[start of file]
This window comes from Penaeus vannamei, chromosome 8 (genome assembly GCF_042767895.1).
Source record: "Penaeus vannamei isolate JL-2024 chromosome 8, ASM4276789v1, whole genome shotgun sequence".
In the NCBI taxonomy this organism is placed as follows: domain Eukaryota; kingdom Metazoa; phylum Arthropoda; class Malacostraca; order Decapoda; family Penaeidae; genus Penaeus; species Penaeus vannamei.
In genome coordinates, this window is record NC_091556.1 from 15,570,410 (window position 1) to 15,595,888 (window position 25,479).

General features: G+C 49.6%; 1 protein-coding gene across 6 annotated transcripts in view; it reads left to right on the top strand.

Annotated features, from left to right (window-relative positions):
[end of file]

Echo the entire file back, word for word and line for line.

This window comes from Penaeus vannamei, chromosome 8 (genome assembly GCF_042767895.1).
Source record: "Penaeus vannamei isolate JL-2024 chromosome 8, ASM4276789v1, whole genome shotgun sequence".
In the NCBI taxonomy this organism is placed as follows: domain Eukaryota; kingdom Metazoa; phylum Arthropoda; class Malacostraca; order Decapoda; family Penaeidae; genus Penaeus; species Penaeus vannamei.
In genome coordinates, this window is record NC_091556.1 from 15,570,410 (window position 1) to 15,595,888 (window position 25,479).

General features: G+C 49.6%; 1 protein-coding gene across 6 annotated transcripts in view; it reads left to right on the top strand.

Annotated features, from left to right (window-relative positions):